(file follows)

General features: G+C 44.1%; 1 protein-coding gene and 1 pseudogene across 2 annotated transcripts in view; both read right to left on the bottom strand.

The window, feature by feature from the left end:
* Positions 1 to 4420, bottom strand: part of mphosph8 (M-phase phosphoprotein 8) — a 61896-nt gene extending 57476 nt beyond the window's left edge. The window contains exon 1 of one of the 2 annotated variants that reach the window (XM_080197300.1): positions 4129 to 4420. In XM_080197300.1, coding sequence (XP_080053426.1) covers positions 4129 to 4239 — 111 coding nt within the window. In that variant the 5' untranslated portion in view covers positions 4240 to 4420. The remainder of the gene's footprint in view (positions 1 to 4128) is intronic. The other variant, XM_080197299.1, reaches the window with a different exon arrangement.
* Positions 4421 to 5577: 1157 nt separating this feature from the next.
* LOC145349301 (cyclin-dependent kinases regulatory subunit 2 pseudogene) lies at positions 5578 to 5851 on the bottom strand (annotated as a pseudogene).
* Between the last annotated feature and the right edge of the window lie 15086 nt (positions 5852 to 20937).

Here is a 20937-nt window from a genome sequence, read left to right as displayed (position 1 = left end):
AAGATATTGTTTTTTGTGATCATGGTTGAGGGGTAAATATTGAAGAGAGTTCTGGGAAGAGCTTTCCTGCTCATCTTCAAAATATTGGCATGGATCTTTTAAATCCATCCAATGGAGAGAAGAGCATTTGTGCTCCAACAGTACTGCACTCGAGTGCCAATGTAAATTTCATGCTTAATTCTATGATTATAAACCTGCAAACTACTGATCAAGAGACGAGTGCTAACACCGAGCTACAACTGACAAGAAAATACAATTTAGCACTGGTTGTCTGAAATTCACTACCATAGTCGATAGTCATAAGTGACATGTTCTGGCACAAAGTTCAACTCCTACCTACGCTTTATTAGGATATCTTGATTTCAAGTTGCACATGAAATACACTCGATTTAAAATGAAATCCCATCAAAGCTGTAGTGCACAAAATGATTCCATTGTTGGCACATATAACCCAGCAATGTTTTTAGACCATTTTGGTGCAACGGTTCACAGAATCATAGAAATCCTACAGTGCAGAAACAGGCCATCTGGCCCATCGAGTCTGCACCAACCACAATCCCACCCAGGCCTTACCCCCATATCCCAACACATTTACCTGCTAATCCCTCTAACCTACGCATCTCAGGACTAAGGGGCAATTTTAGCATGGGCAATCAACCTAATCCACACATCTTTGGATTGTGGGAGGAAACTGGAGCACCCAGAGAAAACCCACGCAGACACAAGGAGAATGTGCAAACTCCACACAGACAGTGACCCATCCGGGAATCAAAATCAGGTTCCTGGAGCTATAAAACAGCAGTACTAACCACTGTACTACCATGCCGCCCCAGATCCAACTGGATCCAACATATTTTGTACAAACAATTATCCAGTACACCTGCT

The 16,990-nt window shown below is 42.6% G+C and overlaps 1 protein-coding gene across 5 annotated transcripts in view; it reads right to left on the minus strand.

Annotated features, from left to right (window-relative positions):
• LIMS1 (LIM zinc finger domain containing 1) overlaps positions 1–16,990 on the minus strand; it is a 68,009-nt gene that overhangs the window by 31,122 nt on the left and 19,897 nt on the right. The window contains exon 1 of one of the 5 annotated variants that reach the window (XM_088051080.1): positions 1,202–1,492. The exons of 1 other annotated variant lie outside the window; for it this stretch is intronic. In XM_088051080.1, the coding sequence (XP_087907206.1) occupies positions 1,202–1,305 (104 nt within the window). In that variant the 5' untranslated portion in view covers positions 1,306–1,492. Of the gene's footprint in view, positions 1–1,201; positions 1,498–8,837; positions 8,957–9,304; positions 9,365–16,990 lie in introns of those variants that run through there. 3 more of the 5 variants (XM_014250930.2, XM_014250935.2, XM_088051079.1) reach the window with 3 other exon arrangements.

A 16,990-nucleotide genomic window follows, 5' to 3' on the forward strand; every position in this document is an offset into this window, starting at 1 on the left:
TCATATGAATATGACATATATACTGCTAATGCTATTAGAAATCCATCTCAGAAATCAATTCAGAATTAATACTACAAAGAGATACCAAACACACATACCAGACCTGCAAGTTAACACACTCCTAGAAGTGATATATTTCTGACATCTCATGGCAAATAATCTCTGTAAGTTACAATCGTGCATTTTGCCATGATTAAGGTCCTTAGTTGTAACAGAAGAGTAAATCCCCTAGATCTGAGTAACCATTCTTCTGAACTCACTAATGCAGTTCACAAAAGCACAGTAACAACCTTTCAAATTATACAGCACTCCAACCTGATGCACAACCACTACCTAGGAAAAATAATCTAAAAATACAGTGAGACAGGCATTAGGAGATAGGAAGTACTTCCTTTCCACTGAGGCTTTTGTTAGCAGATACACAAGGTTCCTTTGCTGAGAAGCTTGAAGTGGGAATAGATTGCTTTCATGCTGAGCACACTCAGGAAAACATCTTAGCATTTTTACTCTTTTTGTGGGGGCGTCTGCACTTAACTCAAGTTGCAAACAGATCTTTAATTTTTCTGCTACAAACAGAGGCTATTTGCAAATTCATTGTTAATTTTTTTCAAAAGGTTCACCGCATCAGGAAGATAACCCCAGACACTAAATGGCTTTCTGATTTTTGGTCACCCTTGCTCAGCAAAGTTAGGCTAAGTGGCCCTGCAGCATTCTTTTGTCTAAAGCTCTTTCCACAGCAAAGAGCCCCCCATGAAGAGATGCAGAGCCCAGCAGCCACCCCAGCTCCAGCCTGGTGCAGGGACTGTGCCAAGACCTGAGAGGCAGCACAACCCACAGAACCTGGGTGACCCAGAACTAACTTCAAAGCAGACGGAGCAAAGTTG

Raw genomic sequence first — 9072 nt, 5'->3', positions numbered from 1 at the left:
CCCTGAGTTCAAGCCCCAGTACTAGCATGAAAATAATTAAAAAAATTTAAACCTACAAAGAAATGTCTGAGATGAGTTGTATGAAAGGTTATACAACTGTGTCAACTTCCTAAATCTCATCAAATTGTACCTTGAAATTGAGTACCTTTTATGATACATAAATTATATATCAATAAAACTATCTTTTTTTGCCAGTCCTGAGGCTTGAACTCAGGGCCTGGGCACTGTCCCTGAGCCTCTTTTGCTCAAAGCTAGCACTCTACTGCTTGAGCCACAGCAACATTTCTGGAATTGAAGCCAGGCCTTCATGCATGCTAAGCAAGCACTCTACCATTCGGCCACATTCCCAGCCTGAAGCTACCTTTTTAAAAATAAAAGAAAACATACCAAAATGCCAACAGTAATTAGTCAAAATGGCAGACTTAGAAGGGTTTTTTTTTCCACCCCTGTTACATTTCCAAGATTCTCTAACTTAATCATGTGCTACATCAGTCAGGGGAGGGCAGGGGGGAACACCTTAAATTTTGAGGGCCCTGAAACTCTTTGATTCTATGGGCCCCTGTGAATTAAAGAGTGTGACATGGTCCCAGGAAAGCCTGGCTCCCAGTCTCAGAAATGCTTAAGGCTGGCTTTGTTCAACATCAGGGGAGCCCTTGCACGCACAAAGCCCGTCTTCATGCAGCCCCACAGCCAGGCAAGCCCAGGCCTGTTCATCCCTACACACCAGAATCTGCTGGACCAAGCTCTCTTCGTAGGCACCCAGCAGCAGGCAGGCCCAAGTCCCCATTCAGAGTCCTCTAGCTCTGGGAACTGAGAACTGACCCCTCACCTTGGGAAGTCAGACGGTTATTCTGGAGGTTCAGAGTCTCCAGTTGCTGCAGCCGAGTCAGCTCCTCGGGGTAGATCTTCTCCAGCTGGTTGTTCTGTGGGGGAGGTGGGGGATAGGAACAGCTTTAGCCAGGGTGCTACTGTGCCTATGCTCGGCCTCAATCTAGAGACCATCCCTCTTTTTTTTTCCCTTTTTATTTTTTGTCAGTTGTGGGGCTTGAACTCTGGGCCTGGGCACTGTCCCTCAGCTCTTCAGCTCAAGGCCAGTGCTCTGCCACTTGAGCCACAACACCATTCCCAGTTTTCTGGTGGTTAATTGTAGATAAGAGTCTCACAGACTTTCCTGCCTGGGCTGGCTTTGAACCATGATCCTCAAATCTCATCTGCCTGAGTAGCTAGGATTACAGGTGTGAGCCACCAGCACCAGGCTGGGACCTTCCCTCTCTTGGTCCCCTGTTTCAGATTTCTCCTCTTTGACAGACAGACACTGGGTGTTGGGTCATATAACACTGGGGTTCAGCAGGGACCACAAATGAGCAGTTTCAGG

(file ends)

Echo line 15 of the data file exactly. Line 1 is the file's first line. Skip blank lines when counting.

CCCTGAGTTCAAGCCCCAGTACTAGCATGAAAATAATTAAAAAAATTTAAACCTACAAAGAAATGTCTGAGATGAGTTGTATGAAAGGTTATACAACTGTGTCAACTTCCTAAATCTCATCAAATTGTACCTTGAAATTGAGTACCTTTTATGATACATAAATTATATATCAATAAAACTATCTTTTTTTGCCAGTCCTGAGGCTTGAACTCAGGGCCTGGGCACTGTCCCTGAGCCTCTTTTGCTCAAAGCTAGCACTCTACTGCTTGAGCCACAGCAACATTTCTGGAATTGAAGCCAGGCCTTCATGCATGCTAAGCAAGCACTCTACCATTCGGCCACATTCCCAGCCTGAAGCTACCTTTTTAAAAATAAAAGAAAACATACCAAAATGCCAACAGTAATTAGTCAAAATGGCAGACTTAGAAGGGTTTTTTTTTCCACCCCTGTTACATTTCCAAGATTCTCTAACTTAATCATGTGCTACATCAGTCAGGGGAGGGCAGGGGGGAACACCTTAAATTTTGAGGGCCCTGAAACTCTTTGATTCTATGGGCCCCTGTGAATTAAAGAGTGTGACATGGTCCCAGGAAAGCCTGGCTCCCAGTCTCAGAAATGCTTAAGGCTGGCTTTGTTCAACATCAGGGGAGCCCTTGCACGCACAAAGCCCGTCTTCATGCAGCCCCACAGCCAGGCAAGCCCAGGCCTGTTCATCCCTACACACCAGAATCTGCTGGACCAAGCTCTCTTCGTAGGCACCCAGCAGCAGGCAGGCCCAAGTCCCCATTCAGAGTCCTCTAGCTCTGGGAACTGAGAACTGACCCCTCACCTTGGGAAGTCAGACGGTTATTCTGGAGGTTCAGAGTCTCCAGTTGCTGCAGCCGAGTCAGCTCCTCGGGGTAGATCTTCTCCAGCTGGTTGTTCTGTGGGGGAGGTGGGGGATAGGAACAGCTTTAGCCAGGGTGCTACTGTGCCTATGCTCGGCCTCAATCTAGAGACCATCCCTCTTTTTTTTTCCCTTTTTATTTTTTGTCAGTTGTGGGGCTTGAACTCTGGGCCTGGGCACTGTCCCTCAGCTCTTCAGCTCAAGGCCAGTGCTCTGCCACTTGAGCCACAACACCATTCCCAGTTTTCTGGTGGTTAATTGTAGATAAGAGTCTCACAGACTTTCCTGCCTGGGCTGGCTTTGAACCATGATCCTCAAATCTCATCTGCCTGAGTAGCTAGGATTACAGGTGTGAGCCACCAGCACCAGGCTGGGACCTTCCCTCTCTTGGTCCCCTGTTTCAGATTTCTCCTCTTTGACAGACAGACACTGGGTGTTGGGTCATATAACACTGGGGTTCAGCAGGGACCACAAATGAGCAGTTTCAGG